All posts by Team Ourhouse

Our House, Inc. Awarded Transformational $900,000 Grant

Largest Program Grant in 30 Year History of Our House

Atlanta, GA May 25, 2017:  In a powerful statement of support for the importance of early childhood education, a local foundation recently awarded Our House a grant of $900,000 to support high-quality early learning programs for Atlanta children experiencing homelessness. Over the next three years, the transformational grant will ensure that Our House achieves its strategic goals of programmatic and operational excellence. Grant funding will provide general scholarships for homeless children to attend Our House’s early childhood education program and will allow for the expansion of an existing partnership that provides daily intervention services for children with special needs.

Homelessness is a traumatic experience, and in recent years, research has become more and more conclusive regarding the effects of trauma. For children, the trauma of homelessness can cause developmental delays and behavioral health challenges that, when left unaddressed, become barriers to successful learning.

To combat the problem, children at Our House receive developmental assessments early on in order to determine their individual needs and assess the best way to prepare them for Kindergarten. Many homeless children have special needs that require intervention to be ready for school. In addition to regular classroom activities, Our House partners with The Adaptive Learning Center to provide daily intervention services for children with identified need for special attention.

Grant support will allow Our House to place a specialist from The Adaptive Learning Center at the Atlanta site for the first time, and will support continued service at the Decatur site, expanding the partnership from one site to two.

Funding will also provide scholarships to fully cover the costs of children not covered by Head Start, allowing Our House to continue to offer services at no cost for children who are most at risk of poor educational outcomes.

Our House provides shelter to live and education to thrive. The mission of Our House is to break the chains of homelessness by providing quality early childhood education and comprehensive support services for families experiencing homelessness.

National Volunteer Week: Thoughts on Service

In honor of 2017 National Volunteer Week, we asked our Board Chair, Aaron Danzig, to reflect on why he chooses to serve. 

“Service to others is the rent you pay for your room here on Earth,” so said the late, great Muhammad Ali.  And Winston Churchill once wrote, “We make a living by what we get, but we make a life by what we give.”

Board Chair Aaron Danzig speaks at the most recent CDA class graduation.

Board Chair Aaron Danzig speaks at the most recent CDA class graduation.

Both of these truisms reflect what is important in a life well-lived.  While there are many similar sayings, the point is universal:  Helping others should be done by everyone with the ability to do so.  The benefits of volunteering are three-fold.  A need is fulfilled for the recipient, whether a basic need or something that brings happiness the recipient may never have known.  The giver fulfills his or her human duty to assist and nurture, obtaining the warm glow of satisfaction from doing a good deed.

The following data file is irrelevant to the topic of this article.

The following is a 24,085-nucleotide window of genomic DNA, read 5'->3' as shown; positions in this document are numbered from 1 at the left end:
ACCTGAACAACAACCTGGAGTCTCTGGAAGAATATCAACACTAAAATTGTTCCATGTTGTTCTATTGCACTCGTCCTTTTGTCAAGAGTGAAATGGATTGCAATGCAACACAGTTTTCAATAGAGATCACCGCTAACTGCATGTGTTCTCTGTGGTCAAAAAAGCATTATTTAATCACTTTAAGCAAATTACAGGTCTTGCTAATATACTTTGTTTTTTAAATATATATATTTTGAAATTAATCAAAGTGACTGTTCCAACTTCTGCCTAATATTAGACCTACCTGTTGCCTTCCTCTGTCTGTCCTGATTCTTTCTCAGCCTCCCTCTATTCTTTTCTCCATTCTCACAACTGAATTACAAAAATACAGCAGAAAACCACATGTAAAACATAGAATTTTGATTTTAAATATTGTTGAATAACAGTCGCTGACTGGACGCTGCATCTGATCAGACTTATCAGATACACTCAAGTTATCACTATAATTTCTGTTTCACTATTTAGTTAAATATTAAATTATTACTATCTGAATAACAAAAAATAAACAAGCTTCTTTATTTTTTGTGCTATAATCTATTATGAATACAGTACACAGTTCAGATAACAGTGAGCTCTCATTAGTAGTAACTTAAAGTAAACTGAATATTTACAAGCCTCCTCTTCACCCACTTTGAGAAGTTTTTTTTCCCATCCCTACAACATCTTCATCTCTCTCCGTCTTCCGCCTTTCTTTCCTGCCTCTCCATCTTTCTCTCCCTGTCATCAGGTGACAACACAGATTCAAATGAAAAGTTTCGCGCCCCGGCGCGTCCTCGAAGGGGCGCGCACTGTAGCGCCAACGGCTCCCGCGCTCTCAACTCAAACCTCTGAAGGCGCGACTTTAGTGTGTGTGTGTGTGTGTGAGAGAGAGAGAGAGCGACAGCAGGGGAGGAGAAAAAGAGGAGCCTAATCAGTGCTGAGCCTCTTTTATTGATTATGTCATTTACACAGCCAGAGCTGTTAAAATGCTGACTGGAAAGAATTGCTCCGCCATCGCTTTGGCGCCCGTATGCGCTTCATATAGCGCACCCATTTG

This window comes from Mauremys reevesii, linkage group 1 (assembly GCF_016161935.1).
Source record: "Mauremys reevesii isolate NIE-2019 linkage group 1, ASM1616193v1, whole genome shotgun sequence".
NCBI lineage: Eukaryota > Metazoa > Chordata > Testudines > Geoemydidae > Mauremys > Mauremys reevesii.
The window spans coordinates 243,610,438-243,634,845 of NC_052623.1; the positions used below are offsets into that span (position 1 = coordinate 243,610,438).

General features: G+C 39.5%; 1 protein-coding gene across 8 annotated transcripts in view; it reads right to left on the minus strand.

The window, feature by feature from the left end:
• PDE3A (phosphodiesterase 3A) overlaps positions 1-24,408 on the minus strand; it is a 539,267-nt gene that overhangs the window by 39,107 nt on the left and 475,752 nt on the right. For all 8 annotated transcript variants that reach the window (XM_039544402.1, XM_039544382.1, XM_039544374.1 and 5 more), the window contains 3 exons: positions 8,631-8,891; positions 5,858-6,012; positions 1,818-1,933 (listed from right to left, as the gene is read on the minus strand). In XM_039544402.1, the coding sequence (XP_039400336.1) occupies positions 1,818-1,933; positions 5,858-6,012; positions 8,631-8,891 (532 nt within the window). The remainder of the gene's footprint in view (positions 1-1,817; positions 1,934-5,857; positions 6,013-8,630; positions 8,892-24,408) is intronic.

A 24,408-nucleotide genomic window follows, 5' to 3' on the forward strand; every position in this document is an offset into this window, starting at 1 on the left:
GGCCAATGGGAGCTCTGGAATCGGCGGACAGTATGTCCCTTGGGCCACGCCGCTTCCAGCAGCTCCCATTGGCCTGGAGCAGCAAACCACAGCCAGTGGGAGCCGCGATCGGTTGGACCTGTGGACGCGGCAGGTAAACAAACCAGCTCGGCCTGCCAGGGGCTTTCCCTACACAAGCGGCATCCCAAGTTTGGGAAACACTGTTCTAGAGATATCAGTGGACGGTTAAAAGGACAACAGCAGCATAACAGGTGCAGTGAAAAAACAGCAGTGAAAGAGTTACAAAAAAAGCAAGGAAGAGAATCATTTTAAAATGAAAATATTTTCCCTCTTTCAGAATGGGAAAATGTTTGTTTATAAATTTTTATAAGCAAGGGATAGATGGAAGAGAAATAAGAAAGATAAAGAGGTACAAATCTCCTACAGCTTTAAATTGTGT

But perhaps even more important is the interaction between recipient and giver — people who may not otherwise ever have the opportunity to meet — which promotes a greater understanding of the trials and tribulations of others and an appreciation of viewpoints and perspectives different from one’s own.  Too often, we live in an echo chamber of our own choosing, ensconced in a cocoon with similar people.  Volunteering provides an avenue for helping others while also helping ourselves.

There is no “right” method of volunteerism.  Each of us is imbued with unique skills and abilities.  There are thousands of organizations from which to choose — social service, education, religious, senior citizens, refugees — the list is endless.  And the rewards are limitless.  While I hope I make at least a small difference in the lives of those I serve when volunteering, I believe my service has had an even larger impact on me.

For the past five years, I have been on the board of Our House, and have served as the board chair for the past three years.  Our House is a wonderful organization providing high-quality early childhood education to those experiencing homeless and a shelter for infants and their families.  It provides “Shelter to Live and Education to Thrive.”  Every time I step foot into Our House, I come away inspired by both the staff at Our House and the children and families they serve.  If you are interested in learning more about volunteer opportunities, please visit the Get Involved page. If you are interested in board service, please contact hello@ourhousega.org, and let us know why you would like to serve at Our House.

-Aaron Danzig, Our House Board of Directors Chairman

Our House, Our Dreams Gala: Fundraising Announcement

1 Jackie Gingrich Cushman Gala HonoreeWith almost 350 guests in attendance, Our House’s benefit gala generated more than $215,000 –nearly 15% more than the goal! The program started off with a welcome by the night’s emcee and advisory council member, Jovita Moore. Board Chair, Aaron Danzig, introduced advisory council member and gala honoree, Jackie Gingrich Cushman, and presented her with an award for her service and dedication to Our House.